TGS 2008: Monster Hunter 3 Hands-On

We hunt for monsters as Capcom brings its popular monster-hunting franchise to the Wii.

RELATED Monster Hunter Tri

TOKYO--Capcom's Monster Hunter series has become a sales juggernaut that has moved PSP hardware for Sony in Japan. The game's solid action and multiplayer emphasis have found it a loyal audience that has picked up each entry in the series by the bucketload. The latest entry in the series, Monster Hunter 3, marks a significant departure from the previous games, which were released exclusively for the PSP, because it's the first appearance for the series on the Wii.

The TGS demo for the game let us pick from three hunting missions. One had us hunting a raptor-like critter named Dos Jagie across plains. Another mission sent us after a creature called Quru Pecco, which was a cross between a bird and a lizard. However, the most interesting mission was probably the third, which had us going after a creature called Lagiacrus and which showed off the new underwater gameplay mechanics. We were able to pick a male or a female hunter and choose from four weapon classes: great sword, one-handed sword and shield, hammer, or bowgun.

Controlling your hunter makes comprehensive use of the Wii Remote and Nunchuk combination. While everything maps out pretty well, we can't say we're fans of the Remote and Nunchuk combo when hunting monsters. Thankfully, we're happy to report that the game will also support the Classic Controller, which is the way to go. The only nagging quirk is the lack of a lock-on feature, which we know is a staple of the series, but we live in hope.

As far as the gameplay goes, it's pretty much Monster Hunter. You'll roam around killing things until you find your quarry, at which point you'll stab it until it stops moving. It's a pretty simple formula, but it certainly has its appeal. You'll still navigate using an onscreen map of the region you're in. The locations are still broken up into chunks that will load briefly as you move between them. The monster behavior has been tweaked,as noted in the stage demo, and we were able to see it firsthand. At the moment, the behavior system seems pretty subtle: Injured monsters seem to try to engage in some cannibalism with their fellow creatures to regain their strength. This comes in handy because it leads to convenient infighting, which helps you deal with large mobs. Finally, although there wasn't much information on how they're going to work out, the adorable cat people are back in full force. They appeared in support roles in the demo, most notably wheeling your unconscious body back to your camp if you fall during a mission, but the producers promise extra doses of feline-based eccentricity in the final game.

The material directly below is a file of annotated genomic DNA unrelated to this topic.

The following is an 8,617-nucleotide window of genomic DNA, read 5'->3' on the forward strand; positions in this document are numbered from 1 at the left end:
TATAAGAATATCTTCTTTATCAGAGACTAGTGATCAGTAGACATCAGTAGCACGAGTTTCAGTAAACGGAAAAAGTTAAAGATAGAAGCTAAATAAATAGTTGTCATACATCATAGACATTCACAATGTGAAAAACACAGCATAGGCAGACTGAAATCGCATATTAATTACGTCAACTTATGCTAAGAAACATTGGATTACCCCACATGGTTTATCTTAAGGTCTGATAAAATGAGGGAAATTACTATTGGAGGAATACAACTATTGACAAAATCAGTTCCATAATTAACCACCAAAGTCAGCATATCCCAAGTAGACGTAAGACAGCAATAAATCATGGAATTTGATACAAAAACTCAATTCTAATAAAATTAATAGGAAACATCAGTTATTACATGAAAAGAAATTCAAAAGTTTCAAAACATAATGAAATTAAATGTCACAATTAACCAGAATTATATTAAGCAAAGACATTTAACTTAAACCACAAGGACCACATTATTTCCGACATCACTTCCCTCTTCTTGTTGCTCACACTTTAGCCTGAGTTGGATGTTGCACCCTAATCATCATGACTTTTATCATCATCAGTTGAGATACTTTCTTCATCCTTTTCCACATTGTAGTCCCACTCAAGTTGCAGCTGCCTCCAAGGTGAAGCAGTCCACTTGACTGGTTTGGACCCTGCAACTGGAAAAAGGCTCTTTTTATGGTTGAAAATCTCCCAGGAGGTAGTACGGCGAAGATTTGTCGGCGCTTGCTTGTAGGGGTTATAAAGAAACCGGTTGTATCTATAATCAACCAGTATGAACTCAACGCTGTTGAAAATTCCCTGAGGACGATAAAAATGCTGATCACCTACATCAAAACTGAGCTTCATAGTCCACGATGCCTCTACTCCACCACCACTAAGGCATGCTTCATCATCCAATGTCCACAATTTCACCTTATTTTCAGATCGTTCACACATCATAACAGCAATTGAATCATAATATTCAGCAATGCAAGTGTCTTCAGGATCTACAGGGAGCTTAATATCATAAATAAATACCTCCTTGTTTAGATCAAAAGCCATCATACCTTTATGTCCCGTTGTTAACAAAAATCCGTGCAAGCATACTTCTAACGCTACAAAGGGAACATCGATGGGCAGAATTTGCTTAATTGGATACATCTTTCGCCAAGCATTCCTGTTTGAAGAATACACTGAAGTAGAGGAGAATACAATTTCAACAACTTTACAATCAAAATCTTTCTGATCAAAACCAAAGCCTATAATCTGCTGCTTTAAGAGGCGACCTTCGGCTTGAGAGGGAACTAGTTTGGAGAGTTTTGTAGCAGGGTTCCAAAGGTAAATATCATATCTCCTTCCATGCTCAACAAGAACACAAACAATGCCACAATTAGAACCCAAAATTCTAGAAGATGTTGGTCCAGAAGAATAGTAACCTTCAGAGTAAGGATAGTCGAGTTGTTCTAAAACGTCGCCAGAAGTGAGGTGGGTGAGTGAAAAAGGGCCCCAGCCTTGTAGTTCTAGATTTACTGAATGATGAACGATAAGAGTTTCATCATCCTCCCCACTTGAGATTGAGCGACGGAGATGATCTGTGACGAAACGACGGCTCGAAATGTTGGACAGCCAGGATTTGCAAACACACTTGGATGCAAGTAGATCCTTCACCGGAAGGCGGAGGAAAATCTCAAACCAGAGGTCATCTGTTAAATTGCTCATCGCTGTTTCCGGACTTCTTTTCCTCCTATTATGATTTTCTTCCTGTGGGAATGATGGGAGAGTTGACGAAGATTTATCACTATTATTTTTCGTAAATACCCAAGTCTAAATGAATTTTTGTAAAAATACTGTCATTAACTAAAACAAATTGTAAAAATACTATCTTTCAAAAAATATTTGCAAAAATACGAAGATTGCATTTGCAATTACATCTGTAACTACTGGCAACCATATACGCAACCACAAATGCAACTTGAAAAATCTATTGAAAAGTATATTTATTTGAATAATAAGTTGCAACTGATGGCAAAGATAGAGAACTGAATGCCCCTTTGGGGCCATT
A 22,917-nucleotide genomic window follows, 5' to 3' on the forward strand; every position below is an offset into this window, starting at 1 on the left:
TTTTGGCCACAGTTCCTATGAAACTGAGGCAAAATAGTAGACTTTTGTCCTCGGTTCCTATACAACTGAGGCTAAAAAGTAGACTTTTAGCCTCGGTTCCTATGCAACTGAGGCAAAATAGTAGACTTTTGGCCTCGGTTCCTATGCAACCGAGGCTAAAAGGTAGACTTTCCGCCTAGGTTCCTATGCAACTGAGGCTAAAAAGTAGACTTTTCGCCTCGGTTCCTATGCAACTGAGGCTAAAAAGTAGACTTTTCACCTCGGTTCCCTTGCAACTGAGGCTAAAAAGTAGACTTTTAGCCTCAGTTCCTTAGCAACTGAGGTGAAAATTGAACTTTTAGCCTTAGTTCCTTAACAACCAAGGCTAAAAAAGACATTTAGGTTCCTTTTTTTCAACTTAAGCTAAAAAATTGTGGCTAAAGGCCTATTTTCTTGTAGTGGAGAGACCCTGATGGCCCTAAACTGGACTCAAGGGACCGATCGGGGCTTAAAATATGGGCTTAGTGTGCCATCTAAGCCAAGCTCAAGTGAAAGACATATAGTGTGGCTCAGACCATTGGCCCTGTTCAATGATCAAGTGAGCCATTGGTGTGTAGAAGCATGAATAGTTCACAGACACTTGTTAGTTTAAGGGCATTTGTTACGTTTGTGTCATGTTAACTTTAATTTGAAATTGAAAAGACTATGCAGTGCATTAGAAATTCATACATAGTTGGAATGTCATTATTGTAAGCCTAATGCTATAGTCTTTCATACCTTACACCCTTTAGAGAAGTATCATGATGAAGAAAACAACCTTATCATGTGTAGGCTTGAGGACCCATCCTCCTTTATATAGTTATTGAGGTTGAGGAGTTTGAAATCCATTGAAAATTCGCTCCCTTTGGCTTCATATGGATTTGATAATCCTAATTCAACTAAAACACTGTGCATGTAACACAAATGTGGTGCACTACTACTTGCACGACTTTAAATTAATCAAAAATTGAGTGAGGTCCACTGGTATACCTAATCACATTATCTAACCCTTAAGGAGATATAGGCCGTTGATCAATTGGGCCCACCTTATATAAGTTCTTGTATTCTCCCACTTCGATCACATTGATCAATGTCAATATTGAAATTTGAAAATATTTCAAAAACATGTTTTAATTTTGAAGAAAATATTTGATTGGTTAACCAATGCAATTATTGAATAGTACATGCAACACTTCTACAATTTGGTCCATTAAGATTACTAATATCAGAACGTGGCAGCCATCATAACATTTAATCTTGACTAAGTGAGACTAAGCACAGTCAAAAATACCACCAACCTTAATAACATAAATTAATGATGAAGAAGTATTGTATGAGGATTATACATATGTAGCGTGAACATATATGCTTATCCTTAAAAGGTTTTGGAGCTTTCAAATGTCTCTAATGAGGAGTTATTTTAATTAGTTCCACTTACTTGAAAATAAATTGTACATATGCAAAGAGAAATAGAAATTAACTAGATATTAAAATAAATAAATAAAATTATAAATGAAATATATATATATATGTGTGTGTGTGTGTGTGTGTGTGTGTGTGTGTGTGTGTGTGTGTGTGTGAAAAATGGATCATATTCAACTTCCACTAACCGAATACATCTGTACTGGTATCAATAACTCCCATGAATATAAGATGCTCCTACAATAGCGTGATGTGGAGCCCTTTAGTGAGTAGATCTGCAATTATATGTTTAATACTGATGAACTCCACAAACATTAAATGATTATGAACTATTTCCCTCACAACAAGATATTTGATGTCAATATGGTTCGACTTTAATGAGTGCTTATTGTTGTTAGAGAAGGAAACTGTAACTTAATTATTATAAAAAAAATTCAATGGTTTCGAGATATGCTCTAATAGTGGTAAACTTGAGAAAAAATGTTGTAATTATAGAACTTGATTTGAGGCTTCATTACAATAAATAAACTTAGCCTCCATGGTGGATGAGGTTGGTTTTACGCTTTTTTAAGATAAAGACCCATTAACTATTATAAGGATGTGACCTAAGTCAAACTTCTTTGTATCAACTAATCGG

In terms of overall presentation, Monster Hunter 3 hits all the right notes. The new platform gives the visuals a significant boost over the PSP titles. The game looks great and stands out among Wii games even in its work-in-progress state. Your hunter looks sharp and has a high level of detail, as do the monsters you'll be slicing your way through. The locales have an impressive array of little animation touches, such as running water. The underwater segments have a nice look to them, and Lagiacrus looked right at home. The audio was hard to fully make out, but this definitely sounds like a Monster Hunter game. The creatures' sounds and your own attacks are all in line with what we've heard in the series so far, with some more-robust creature screeching.

Based on what we played, Monster Hunter 3 is shaping up to be a worthy entry in the Monster Hunter series. There's a ton of content to plow through, and the various online and offline co-op features are a smart addition to the mix. As usual, the game's quirks, such as the camera and targeting, make the action a little bumpy. If Monster Hunter 3 can get those rough spots worked out, then the game could become a contender for the best entry in the series to date. Monster Hunter 3 is slated to ship next year in Japan, so look for more on it in the coming months.

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